It came to pass that Cadle’s health deteriorated and the doctor told him he had only six months to live. Dragging himself home, penniless and pitiful, he collapsed in his mother’s arms saying, “Mother, I’ve broken your heart. I’d like to be saved, but I’ve sinned too much.”

The old woman opened her Bible and read Isaiah 1:18 which said: “Though your sins are like scarlet, they shall be as white as snow.” That windswept morning, on March 14, 1914, Cadle became a Christian.

Mysterious ways

There are instances that God answers prayers in mysterious ways. In L’Abri, Edith Schaeffer shared her own story. Once, while Francis and Edith Schaeffer returned from the United States to their Swiss home, young Franky grew ill and lost his ability to walk. The doctor diagnosed polio, and Edith devoted her waking hours to caring for him.

Francis was in Italy when Franky suffered another attack. The local doctor arrived, begging to inject the child with a virtually untested serum he had invented. “Please let me use it. Don’t deny the boy the possibility of help. He may never walk again otherwise,” the doctor said.

Edith, sick with panic, silently cried. “Oh Father, show me what is best. I’ll go with the doctor unless you stop me, God. I don’t know what else to do.” Meanwhile, the doctor paced the floor, saying, “Hurry, hurry… no time to lose.”

Jumping in the car, they raced to the small hospital. The ether mask was affixed over Franky’s screaming face, and the injection was given, with another scheduled for the morning.

Before the night was over, Edith again prayed hard. In the morning, the doctor walked in with the nurse and as she started to pull the cot towards the operation room, the doctor put his hand and said sharply, “Wait!” Then he gazed at Franky a few minutes and finally said: “I’ve changed my mind. We won’t do it.” The second injection was never given.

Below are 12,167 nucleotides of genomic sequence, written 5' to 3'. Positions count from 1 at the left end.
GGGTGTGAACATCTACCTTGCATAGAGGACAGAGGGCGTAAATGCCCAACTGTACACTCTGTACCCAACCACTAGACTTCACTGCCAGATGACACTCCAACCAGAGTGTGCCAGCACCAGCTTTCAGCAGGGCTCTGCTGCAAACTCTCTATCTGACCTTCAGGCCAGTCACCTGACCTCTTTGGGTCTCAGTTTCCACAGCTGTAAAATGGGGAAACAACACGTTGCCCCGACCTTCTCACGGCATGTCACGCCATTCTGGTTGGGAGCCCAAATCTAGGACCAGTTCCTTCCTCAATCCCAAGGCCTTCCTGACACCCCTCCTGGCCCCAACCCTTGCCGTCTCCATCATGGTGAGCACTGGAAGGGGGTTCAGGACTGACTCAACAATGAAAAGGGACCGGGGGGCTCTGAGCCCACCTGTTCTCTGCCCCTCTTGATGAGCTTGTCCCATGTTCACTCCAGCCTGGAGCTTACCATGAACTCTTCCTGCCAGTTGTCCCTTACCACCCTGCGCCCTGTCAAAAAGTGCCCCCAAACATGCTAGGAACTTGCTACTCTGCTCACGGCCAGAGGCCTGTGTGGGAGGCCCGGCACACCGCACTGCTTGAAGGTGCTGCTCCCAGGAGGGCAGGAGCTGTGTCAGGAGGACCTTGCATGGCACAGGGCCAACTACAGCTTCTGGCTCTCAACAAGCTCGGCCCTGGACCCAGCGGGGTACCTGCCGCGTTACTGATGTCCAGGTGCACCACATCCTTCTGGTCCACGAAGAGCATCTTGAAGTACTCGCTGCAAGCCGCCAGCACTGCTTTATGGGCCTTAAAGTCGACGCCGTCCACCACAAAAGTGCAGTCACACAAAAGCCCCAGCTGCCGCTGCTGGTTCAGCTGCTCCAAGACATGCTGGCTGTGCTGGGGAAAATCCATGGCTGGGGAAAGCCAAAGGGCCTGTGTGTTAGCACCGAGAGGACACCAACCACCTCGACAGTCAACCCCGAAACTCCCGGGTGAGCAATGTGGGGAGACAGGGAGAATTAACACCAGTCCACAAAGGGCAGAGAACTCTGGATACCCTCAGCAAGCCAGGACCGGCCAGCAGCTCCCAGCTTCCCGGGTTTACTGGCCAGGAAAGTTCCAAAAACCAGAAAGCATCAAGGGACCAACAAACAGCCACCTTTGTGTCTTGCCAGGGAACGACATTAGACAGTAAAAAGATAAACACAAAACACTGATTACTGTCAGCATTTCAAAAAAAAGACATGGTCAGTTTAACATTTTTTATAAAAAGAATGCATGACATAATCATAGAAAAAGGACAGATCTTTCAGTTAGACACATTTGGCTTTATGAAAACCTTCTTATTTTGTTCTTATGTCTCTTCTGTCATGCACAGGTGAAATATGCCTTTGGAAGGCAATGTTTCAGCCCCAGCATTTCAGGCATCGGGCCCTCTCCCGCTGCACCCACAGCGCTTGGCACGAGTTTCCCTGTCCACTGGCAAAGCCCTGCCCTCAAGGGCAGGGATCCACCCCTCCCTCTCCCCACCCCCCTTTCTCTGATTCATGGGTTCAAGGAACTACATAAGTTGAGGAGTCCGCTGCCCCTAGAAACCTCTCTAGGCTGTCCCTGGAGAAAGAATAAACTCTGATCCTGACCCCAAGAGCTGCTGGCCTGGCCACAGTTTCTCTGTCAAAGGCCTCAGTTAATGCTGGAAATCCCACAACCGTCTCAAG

“Whatever that injection did, Franky did not have any paralysis, and the day came when he could sit up, then stand and, finally, walk,” Edith wrote. But why does God answer someone’s prayer negatively? There are several reasons. It maybe because what you are asking is bad for you. Or, He may have something much more than what you are asking from Him.

Pray it through

Perhaps this anecdote, shared by Donald T. Regan, can give you an idea:

There was a man whose business had fallen on hard times. He was a devout person, and had given generously to his church for many years. He figured that perhaps there were accounts received he hadn’t pursued. So he went to church and asked God to let him win the lottery. He waited, expectantly, but nothing happened.

So, he returned to church, somewhat upset. Once again, he pleaded his case. And once again, there was nothing. The next time, angry, he shouted at the Almighty, “Why don’t you give me a break?” Suddenly, a great wind swept through the church and a deep powerful voice said: “Give you a break? Why don’t you give me a break? At least buy a ticket!”

In Love Finds You in Poetry, Janice Hanna wrote: “Really, there is only one sensible thing to do. Stay the course. Pray it through, day by day, minute by minute. The Lord has an answer and it will surely come.”